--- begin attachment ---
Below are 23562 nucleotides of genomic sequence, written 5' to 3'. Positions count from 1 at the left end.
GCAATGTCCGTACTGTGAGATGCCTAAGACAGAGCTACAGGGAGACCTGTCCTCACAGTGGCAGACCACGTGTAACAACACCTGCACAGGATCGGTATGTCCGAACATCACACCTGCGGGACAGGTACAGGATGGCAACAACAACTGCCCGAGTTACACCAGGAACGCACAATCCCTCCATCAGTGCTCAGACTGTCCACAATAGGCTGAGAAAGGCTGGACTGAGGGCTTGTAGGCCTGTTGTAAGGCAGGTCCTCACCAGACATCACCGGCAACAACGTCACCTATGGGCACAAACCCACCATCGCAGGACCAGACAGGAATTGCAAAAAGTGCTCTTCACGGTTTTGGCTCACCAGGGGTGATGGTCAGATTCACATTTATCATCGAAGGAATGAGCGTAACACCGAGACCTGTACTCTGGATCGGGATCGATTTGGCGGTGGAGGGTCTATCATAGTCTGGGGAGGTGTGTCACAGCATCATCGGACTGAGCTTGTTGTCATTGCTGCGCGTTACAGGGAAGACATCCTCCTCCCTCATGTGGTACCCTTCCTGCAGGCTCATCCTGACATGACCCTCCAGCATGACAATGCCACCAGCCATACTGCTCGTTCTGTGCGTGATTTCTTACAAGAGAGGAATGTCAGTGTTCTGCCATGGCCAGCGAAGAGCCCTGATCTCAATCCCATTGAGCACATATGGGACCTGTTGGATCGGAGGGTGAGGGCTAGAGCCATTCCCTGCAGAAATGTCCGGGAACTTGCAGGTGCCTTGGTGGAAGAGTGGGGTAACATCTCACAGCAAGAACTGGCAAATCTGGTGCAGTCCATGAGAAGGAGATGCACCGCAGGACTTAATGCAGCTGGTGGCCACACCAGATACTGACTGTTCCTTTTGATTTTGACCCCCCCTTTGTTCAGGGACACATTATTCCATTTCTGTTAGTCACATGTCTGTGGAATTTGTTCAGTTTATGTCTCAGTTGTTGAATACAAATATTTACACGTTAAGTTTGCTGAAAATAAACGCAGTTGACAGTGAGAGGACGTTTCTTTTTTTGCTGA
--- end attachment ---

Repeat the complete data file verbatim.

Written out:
Below are 23562 nucleotides of genomic sequence, written 5' to 3'. Positions count from 1 at the left end.
GCAATGTCCGTACTGTGAGATGCCTAAGACAGAGCTACAGGGAGACCTGTCCTCACAGTGGCAGACCACGTGTAACAACACCTGCACAGGATCGGTATGTCCGAACATCACACCTGCGGGACAGGTACAGGATGGCAACAACAACTGCCCGAGTTACACCAGGAACGCACAATCCCTCCATCAGTGCTCAGACTGTCCACAATAGGCTGAGAAAGGCTGGACTGAGGGCTTGTAGGCCTGTTGTAAGGCAGGTCCTCACCAGACATCACCGGCAACAACGTCACCTATGGGCACAAACCCACCATCGCAGGACCAGACAGGAATTGCAAAAAGTGCTCTTCACGGTTTTGGCTCACCAGGGGTGATGGTCAGATTCACATTTATCATCGAAGGAATGAGCGTAACACCGAGACCTGTACTCTGGATCGGGATCGATTTGGCGGTGGAGGGTCTATCATAGTCTGGGGAGGTGTGTCACAGCATCATCGGACTGAGCTTGTTGTCATTGCTGCGCGTTACAGGGAAGACATCCTCCTCCCTCATGTGGTACCCTTCCTGCAGGCTCATCCTGACATGACCCTCCAGCATGACAATGCCACCAGCCATACTGCTCGTTCTGTGCGTGATTTCTTACAAGAGAGGAATGTCAGTGTTCTGCCATGGCCAGCGAAGAGCCCTGATCTCAATCCCATTGAGCACATATGGGACCTGTTGGATCGGAGGGTGAGGGCTAGAGCCATTCCCTGCAGAAATGTCCGGGAACTTGCAGGTGCCTTGGTGGAAGAGTGGGGTAACATCTCACAGCAAGAACTGGCAAATCTGGTGCAGTCCATGAGAAGGAGATGCACCGCAGGACTTAATGCAGCTGGTGGCCACACCAGATACTGACTGTTCCTTTTGATTTTGACCCCCCCTTTGTTCAGGGACACATTATTCCATTTCTGTTAGTCACATGTCTGTGGAATTTGTTCAGTTTATGTCTCAGTTGTTGAATACAAATATTTACACGTTAAGTTTGCTGAAAATAAACGCAGTTGACAGTGAGAGGACGTTTCTTTTTTTGCTGA